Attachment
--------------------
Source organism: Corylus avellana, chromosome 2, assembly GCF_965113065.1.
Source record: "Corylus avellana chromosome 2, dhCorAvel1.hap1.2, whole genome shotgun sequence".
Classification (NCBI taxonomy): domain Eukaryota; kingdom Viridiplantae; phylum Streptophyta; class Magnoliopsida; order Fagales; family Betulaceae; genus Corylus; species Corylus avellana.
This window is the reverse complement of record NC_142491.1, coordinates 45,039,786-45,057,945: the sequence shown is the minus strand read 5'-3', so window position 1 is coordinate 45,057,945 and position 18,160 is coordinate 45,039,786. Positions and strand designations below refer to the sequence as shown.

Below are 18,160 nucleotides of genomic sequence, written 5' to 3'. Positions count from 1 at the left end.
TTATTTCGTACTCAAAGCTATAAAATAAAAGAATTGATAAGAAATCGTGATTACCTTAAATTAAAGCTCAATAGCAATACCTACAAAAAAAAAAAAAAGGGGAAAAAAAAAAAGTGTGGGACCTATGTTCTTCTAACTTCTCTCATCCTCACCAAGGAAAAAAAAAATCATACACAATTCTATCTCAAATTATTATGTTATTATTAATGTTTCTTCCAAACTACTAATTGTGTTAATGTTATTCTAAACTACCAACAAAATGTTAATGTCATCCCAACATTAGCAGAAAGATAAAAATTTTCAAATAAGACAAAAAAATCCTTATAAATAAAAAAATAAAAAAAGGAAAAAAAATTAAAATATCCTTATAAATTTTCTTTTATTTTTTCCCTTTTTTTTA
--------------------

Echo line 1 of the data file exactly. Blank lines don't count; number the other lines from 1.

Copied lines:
Source organism: Corylus avellana, chromosome 2, assembly GCF_965113065.1.